I got to see an old friend on Friday.

It had been years since we had seen each other and I wasn’t totally sure she would recognize me, but the elderly hedgehog wrapped gingerly in a flannel blanket immediately crawled out of her hiding place and into my hands the afternoon of Feb. 2.

Maisy, the five-ish-year-old African pygmy hedgehog, lived with me for a couple of years when she was much younger. People don’t think of hedgehogs as cuddly creatures, but that prickly baby slept in my shirt pockets and snuggled on the couch with me when the world turned upside down during the early days of the COVID-19 pandemic. 

When I relocated to a region of Alaska where owning a hedgehog was illegal, Maisy couldn’t come with me — not that she would want to, as hedgehogs require warm temperatures to survive. She moved in with Catherine Cameron-Pazera, who shared videos of Maisy playing with toys and running around in the grass with me via social media. 

Cameron-Pazera invited me to Welsh Hills School in Granville on Friday, Feb. 2 — Groundhog Day — to see Maisy while she visited the students for Imbolc, a traditional Gaelic festival marking the beginning of spring. Cameron-Pazera teaches at the school, and likes to share details about the often agriculture-related traditions that inspired ours. 

Maisy is key to the beginning of spring celebrations at Welsh Hills, which requires a hedgehog for a shadow-observing ceremony a la Punxsutawney Phil. In ancient Rome, citizens used hedgehogs to predict the arrival of warmer weather. According to tradition, hedgehogs would emerge from their burrows to evaluate the weather. If they return to their burrow, it means an extended spell of bad weather is coming.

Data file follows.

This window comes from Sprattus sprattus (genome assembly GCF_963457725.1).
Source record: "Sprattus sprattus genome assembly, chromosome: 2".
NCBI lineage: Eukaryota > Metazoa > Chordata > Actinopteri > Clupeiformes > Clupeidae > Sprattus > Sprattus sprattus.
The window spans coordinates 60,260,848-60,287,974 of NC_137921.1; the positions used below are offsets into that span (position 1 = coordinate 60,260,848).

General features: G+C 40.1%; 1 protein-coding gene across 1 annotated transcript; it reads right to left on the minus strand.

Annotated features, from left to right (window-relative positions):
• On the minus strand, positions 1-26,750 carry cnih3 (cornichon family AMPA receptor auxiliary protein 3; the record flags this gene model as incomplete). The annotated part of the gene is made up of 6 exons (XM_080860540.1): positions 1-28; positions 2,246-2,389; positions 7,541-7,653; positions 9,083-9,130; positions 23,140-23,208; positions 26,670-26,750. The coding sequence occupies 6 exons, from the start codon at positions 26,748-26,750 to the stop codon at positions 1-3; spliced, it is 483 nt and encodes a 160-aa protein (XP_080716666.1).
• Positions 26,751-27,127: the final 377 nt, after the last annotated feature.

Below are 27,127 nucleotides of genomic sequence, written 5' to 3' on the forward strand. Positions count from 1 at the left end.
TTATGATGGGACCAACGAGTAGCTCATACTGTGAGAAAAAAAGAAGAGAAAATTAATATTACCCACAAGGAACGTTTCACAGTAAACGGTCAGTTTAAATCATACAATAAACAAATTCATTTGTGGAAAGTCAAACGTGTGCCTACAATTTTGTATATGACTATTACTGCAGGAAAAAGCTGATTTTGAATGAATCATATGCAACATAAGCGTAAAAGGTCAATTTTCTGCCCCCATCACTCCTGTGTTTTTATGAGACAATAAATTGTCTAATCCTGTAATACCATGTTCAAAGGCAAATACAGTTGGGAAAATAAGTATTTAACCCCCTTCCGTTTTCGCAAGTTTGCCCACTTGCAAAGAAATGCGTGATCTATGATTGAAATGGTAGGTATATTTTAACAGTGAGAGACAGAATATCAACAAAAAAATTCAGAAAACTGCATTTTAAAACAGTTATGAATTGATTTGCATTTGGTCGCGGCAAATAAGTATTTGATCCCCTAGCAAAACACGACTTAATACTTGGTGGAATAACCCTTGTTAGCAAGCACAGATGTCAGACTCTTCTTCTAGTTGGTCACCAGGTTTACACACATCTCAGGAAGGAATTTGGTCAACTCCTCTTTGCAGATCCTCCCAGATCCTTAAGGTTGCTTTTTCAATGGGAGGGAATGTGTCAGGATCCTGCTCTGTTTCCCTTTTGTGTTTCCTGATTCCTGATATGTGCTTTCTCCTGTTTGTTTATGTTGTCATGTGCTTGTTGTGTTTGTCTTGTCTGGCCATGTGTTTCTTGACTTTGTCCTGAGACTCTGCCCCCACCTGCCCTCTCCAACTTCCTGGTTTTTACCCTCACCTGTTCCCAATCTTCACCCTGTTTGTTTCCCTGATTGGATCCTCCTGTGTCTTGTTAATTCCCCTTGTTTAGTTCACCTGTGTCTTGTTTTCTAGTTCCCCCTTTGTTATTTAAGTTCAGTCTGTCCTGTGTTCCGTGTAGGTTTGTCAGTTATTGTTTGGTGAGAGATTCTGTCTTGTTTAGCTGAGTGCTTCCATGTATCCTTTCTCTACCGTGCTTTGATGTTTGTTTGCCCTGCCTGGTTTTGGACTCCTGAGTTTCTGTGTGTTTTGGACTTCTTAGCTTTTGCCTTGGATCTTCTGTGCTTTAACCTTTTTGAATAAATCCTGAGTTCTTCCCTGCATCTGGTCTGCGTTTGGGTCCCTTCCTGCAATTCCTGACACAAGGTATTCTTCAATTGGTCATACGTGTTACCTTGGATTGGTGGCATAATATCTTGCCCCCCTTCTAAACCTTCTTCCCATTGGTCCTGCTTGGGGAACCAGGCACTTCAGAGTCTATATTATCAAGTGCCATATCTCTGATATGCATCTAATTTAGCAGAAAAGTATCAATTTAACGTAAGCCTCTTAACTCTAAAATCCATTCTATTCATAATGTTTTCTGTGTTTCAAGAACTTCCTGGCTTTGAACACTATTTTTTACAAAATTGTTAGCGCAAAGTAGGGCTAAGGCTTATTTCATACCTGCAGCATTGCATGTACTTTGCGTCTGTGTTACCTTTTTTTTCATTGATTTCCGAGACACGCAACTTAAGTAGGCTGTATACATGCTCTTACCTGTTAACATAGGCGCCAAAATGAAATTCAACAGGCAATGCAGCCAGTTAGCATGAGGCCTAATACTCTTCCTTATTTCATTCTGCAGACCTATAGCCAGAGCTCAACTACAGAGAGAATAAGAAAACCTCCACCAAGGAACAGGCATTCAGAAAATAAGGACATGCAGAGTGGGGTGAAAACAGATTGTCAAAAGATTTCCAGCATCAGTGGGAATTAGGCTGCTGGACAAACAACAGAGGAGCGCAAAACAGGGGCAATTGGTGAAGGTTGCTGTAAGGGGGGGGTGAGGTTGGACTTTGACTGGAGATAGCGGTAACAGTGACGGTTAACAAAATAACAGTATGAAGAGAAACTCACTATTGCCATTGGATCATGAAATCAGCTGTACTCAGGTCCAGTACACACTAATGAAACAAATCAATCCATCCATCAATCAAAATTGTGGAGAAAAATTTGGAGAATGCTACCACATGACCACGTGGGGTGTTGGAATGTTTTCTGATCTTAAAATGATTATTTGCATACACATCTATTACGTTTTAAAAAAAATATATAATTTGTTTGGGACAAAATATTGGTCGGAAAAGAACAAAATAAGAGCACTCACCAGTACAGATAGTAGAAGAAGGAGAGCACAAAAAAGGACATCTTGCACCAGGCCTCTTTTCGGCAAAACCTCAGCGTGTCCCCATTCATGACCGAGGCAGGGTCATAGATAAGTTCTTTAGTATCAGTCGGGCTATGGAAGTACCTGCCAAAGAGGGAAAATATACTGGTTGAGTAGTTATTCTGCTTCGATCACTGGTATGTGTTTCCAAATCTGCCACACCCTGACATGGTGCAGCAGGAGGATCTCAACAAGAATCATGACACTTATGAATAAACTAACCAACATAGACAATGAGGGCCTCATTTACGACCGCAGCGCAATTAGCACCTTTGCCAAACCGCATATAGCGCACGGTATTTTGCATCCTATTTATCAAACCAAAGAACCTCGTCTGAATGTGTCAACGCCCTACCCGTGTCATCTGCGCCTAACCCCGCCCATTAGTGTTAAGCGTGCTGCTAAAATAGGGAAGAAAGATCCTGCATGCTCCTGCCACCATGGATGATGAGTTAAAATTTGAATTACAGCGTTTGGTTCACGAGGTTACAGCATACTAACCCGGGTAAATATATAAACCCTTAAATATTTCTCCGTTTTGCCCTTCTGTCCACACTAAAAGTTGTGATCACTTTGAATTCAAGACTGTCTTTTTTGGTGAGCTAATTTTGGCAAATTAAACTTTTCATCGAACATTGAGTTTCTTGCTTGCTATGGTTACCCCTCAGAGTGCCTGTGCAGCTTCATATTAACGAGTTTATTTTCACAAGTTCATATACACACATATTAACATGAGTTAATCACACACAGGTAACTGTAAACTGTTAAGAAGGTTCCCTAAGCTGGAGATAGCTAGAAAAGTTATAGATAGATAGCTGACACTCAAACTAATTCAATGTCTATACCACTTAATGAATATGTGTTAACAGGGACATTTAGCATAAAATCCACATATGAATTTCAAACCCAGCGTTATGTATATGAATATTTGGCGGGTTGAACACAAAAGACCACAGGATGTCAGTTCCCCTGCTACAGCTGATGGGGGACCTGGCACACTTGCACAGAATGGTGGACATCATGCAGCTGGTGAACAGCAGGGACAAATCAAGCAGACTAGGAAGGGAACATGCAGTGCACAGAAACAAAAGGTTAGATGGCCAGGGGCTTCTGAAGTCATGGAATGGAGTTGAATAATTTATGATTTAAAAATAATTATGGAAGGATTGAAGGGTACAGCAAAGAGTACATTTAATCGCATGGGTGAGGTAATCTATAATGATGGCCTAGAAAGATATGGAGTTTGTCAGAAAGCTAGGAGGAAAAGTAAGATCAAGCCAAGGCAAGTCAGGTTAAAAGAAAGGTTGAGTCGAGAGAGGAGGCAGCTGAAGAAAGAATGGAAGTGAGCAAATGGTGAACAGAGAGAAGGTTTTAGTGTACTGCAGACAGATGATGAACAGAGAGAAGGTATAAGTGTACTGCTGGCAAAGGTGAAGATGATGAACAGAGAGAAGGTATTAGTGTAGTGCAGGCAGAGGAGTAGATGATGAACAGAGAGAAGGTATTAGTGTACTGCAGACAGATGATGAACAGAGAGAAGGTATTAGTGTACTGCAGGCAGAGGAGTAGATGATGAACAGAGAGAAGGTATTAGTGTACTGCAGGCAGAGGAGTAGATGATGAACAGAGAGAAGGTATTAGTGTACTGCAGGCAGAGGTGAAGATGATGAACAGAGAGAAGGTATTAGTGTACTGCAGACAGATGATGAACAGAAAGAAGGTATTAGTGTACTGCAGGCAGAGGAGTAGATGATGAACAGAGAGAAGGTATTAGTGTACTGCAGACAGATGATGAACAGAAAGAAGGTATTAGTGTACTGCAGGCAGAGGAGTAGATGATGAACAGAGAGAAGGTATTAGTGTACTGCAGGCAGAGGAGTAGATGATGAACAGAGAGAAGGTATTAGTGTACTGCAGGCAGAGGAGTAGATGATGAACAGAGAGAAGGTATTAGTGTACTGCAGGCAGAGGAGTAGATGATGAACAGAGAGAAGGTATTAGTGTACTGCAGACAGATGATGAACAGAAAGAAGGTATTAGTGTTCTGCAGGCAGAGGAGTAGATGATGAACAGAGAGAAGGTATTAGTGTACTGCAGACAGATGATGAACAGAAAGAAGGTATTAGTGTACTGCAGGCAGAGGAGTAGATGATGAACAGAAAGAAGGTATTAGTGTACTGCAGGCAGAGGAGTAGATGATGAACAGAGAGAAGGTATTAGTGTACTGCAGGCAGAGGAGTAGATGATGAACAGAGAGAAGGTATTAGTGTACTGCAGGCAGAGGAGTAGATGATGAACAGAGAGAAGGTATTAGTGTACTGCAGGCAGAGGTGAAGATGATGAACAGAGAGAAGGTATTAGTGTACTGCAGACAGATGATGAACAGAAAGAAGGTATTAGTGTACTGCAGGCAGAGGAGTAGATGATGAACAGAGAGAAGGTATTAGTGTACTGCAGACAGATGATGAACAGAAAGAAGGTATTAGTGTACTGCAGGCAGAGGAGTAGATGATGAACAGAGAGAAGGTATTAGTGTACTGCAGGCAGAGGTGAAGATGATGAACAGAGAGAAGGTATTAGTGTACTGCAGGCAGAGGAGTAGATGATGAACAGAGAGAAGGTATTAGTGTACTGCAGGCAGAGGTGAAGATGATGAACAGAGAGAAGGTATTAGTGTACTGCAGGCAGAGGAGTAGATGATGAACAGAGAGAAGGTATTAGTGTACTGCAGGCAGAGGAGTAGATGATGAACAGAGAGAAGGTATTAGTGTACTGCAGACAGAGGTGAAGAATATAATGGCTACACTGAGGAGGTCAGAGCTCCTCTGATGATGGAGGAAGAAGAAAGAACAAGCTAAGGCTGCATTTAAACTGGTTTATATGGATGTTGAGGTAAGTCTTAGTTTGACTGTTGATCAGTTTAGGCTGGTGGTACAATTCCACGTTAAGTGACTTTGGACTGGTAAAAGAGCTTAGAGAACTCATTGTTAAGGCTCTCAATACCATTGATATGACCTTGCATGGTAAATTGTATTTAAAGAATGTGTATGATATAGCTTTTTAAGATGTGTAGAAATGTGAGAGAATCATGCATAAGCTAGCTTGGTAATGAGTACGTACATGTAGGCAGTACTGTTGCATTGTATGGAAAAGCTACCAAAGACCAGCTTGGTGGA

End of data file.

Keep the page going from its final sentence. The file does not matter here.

Over the centuries, that tradition has morphed into our modern Groundhog Day, where Punxsutawney Phil looks for his shadow on the morning of Feb. 2. If he sees it, we’ll have six more weeks of winter. If he doesn’t, we’re in for an early spring.

Coincidentally, Phil didn’t see his shadow Friday morning, but Maisy did try to immediately hide in her blankets, so place your bets now on which magic prognosticator is right. 

Maisy has been predicting the weather at Welsh Hills School for two years, and in her elderly state, this is likely the last time she’ll do so. 

The students were, of course, in awe of the little old lady, and the room echoed with oohs and aahs while Cameron-Pazera showed her off. 

At the end of the Imbolc lesson, Cameron-Pazera brought Maisy back to see me before safely stowing her in a fleece-lined travel bed, and though my little friend wobbles a bit more than she did as a baby, seeing her brought tears to my eyes. 

This story was updated to include additional details about the use of hedgehogs to predict the weather.

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